Tuesday, October 19, 2010

More Fun With Creationism


For those previously unacquainted, this is how young-earth creationists/Biblical literalists calculate the age of the earth.

****ing flamingos, how do they work?!

Disappointed... I have yet to see any creationist nonsense that includes extinct mammals on the ark, like Moropus or Elasmotherium or Pakicetus.

Some interesting information in the book, such as the idea that there was no rain before the Deluge-- something about mist coming out of the earth.
The rivers were fed by artesian wells, plant life was lush and abundant, and there was probably just one large cotinent instead of several. The mountains were most likely rolling hills compared to wat we see now. It would have taken far less water to cover the highest mountains at the time of the Flood than it would today.

The layers of the Grand Canyon are all flat, one one on top of the other. There is no evidence of erosion.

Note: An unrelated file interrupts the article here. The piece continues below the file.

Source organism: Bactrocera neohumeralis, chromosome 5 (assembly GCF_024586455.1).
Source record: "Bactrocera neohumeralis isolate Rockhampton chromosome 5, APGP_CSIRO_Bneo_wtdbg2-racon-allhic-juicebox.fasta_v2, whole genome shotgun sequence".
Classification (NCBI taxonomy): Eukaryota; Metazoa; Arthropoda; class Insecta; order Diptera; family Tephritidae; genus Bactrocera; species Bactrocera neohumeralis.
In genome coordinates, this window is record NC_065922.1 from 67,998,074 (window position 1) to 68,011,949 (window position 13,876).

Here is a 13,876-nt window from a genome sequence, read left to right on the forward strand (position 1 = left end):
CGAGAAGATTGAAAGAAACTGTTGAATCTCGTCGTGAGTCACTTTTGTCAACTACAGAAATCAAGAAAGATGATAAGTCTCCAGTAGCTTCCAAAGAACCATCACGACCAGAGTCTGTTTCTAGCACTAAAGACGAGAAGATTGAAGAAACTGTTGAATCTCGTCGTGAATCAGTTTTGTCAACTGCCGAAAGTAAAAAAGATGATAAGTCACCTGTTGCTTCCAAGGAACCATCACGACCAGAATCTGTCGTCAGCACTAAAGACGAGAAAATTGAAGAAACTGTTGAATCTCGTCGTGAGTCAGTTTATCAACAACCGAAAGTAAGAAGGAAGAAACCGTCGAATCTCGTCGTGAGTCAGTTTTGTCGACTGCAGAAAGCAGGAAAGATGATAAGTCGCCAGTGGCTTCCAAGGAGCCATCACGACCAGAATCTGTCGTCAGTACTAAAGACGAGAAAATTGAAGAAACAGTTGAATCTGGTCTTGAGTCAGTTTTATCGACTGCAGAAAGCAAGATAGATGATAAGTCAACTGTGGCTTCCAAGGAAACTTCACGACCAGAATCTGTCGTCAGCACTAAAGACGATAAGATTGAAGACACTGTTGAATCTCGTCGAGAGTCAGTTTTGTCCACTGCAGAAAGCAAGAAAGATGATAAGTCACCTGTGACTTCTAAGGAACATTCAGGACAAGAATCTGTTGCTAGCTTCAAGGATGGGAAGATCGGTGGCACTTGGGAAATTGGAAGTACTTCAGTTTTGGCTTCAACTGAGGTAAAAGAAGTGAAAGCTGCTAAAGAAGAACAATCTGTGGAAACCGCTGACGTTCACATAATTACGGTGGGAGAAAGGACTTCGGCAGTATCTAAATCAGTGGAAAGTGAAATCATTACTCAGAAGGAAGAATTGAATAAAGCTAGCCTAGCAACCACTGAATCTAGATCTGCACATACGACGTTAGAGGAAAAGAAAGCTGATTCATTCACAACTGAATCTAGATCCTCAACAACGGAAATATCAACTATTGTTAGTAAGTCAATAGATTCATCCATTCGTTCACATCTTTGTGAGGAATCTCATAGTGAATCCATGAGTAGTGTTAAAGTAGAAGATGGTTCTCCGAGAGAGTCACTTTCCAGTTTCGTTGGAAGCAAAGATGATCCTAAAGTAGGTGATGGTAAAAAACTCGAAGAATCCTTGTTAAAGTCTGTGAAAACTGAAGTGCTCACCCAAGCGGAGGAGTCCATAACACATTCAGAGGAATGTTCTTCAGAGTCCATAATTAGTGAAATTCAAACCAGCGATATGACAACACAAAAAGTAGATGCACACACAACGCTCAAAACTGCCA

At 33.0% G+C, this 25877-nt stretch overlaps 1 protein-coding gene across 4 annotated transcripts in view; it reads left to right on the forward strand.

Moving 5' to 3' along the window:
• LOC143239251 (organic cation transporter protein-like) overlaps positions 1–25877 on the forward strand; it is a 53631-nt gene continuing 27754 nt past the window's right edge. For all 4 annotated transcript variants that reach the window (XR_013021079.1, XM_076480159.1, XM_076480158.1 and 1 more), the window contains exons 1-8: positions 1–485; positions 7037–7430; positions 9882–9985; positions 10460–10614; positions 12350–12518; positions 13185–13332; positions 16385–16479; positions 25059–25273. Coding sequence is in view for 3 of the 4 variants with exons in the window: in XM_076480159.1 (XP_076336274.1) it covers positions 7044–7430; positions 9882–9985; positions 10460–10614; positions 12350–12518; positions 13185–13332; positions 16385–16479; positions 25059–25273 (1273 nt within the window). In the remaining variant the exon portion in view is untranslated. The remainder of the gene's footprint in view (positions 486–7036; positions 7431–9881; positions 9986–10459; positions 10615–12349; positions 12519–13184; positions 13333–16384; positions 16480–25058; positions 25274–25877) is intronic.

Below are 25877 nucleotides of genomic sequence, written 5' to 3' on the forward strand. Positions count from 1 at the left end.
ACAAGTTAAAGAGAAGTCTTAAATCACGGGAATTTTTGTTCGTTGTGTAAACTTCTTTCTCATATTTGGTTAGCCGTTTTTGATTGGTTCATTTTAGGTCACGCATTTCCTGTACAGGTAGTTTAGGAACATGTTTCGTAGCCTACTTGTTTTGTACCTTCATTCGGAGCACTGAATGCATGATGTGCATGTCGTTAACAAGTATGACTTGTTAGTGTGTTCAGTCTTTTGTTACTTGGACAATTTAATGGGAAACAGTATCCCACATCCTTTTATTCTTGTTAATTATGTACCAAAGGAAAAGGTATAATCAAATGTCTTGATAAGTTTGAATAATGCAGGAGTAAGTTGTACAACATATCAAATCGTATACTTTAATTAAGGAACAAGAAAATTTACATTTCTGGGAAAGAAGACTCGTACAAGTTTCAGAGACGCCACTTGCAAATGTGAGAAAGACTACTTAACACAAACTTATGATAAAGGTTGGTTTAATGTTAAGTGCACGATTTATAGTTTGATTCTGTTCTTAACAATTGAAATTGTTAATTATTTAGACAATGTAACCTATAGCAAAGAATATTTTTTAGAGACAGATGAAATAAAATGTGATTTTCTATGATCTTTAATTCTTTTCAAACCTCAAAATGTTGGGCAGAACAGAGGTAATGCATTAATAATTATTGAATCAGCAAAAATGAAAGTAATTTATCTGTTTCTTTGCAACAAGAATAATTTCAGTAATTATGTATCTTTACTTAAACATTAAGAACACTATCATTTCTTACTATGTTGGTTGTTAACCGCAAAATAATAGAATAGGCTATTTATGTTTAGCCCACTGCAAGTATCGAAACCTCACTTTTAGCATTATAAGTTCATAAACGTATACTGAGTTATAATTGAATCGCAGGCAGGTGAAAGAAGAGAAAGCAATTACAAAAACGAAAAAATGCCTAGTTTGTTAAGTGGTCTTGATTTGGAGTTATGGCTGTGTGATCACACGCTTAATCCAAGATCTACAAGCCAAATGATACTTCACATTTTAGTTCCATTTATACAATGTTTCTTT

Um... no. (the squiggly lines indicate erosion and/or gaps in time.)

The book also uses the example of stratification in fast-cooling lava flows as proof that any sort of geological strata could have been formed really quickly. Geology fail again, all rock is not equal and forms under vastly different conditions and time intervals.. I should have posted a picture of their geology diagram fail, it claims that the flood created all the mountain ranges.
(read more about the creationist geology-think here, and scientific stratigraphy here)

Later, evidence for a young earth based on their ideas about population:

But suppose man has been around for one million years, as evolutionists teach. If the present growth rates are typical, there should be about 108600 people alive today!

The famous photograph of the Japanese Zuiyo Maru 'sea monster' is used as evidence for the post-Deluge survival of dinosaurs. (This carcass has been thought to have been a basking shark for quite a while now

On dinosaur diversity: "The fossil record shows that there were several kinds of dinosaurs and often varieties within the kinds." There's a reason for this sort of phrasing; the 'kinds' are called 'baramins' in creationist terminology and the book takes great pains to emphasize the word 'kind' with repeated italics.
Really, you could go on forever about it.

But hey, the artist is competent at least.

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